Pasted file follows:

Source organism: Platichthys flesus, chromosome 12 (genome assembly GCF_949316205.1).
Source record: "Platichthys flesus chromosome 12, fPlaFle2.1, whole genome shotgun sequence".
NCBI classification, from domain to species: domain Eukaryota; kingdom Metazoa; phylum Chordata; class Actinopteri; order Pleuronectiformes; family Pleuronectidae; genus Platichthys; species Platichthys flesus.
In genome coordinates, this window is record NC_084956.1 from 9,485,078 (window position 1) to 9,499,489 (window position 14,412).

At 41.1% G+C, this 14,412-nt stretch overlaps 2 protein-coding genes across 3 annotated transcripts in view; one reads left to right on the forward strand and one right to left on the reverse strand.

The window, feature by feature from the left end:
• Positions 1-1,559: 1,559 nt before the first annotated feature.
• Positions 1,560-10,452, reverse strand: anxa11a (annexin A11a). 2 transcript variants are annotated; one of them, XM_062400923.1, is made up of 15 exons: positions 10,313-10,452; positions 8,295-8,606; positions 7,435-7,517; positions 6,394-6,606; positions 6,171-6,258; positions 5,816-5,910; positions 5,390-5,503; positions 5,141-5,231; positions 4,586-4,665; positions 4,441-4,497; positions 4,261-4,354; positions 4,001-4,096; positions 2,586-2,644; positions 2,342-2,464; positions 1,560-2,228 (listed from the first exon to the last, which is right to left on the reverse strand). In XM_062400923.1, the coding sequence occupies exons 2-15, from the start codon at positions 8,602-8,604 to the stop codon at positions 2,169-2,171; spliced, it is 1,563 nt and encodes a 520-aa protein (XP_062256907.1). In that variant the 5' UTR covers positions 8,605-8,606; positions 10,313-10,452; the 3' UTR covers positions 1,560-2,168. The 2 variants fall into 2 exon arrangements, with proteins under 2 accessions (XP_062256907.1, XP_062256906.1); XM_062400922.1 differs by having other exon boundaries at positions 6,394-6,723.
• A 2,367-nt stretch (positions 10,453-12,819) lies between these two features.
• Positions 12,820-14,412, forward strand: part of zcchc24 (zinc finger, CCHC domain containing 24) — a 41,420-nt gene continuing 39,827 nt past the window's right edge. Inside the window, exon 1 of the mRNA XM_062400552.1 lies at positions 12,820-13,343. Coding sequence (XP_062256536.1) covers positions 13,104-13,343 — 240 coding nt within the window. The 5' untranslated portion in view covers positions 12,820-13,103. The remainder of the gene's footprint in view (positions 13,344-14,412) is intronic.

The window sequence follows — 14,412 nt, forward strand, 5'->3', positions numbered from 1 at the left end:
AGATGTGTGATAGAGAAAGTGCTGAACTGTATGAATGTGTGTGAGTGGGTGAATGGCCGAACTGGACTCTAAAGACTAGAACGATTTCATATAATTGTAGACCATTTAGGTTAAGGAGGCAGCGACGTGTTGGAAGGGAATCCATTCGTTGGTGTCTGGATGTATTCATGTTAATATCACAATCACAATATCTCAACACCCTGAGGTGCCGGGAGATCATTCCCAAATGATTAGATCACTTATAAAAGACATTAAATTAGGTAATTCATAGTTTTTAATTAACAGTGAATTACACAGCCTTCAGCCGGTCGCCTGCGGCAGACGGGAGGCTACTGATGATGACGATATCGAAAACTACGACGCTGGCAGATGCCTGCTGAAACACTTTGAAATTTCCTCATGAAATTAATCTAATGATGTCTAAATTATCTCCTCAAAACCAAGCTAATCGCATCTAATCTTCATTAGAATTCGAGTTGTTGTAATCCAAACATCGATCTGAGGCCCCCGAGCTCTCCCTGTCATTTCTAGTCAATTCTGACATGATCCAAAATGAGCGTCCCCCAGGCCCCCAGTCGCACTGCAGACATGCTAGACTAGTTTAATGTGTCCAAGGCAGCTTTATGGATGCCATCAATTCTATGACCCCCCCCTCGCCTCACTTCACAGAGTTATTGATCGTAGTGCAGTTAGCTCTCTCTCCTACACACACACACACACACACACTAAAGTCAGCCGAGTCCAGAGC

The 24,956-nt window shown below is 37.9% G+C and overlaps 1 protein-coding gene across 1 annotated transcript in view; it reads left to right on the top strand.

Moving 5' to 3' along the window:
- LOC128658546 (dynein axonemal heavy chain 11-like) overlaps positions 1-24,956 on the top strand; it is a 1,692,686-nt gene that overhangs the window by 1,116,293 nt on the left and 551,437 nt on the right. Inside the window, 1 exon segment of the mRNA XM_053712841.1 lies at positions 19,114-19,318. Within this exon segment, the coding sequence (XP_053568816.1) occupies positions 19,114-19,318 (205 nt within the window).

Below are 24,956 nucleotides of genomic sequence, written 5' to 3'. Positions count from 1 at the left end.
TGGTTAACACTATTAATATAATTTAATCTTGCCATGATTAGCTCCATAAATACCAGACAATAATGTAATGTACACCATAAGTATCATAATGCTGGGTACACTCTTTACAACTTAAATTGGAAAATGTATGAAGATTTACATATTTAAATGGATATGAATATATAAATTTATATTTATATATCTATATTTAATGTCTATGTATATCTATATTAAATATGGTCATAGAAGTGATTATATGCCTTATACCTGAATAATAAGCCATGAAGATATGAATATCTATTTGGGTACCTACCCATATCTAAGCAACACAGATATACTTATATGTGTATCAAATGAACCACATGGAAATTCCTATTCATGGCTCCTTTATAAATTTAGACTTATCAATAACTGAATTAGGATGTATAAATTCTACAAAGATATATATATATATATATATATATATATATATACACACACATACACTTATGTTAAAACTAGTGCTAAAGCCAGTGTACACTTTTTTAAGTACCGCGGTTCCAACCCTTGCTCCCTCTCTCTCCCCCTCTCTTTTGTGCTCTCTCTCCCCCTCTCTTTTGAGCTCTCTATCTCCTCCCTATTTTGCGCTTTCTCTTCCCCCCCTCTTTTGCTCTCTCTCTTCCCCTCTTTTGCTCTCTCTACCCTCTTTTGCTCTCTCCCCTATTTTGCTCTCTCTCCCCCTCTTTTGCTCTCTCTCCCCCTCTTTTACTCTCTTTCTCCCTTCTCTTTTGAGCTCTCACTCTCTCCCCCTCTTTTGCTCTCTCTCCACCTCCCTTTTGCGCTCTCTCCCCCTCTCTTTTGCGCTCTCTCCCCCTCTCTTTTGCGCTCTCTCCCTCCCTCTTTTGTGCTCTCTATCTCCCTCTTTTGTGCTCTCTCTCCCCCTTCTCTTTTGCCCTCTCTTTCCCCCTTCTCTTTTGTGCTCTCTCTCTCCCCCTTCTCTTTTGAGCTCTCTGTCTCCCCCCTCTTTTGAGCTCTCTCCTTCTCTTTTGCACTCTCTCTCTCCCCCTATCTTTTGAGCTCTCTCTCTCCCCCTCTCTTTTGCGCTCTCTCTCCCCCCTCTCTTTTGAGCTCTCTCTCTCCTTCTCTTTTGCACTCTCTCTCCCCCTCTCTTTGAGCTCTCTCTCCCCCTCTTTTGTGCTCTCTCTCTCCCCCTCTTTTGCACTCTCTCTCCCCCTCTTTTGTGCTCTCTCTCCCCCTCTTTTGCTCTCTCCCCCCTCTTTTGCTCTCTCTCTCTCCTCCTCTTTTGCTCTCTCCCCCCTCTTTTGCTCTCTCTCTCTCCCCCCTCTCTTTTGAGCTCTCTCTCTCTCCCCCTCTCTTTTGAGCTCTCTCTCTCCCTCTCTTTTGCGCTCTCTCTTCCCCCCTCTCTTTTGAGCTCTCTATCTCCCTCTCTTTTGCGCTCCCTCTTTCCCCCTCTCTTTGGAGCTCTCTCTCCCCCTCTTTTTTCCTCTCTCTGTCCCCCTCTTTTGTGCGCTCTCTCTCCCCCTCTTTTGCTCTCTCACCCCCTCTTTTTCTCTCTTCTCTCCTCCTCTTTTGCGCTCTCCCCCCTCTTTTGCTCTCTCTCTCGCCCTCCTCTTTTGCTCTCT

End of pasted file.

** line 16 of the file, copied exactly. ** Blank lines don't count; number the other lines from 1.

Below are 24,956 nucleotides of genomic sequence, written 5' to 3'. Positions count from 1 at the left end.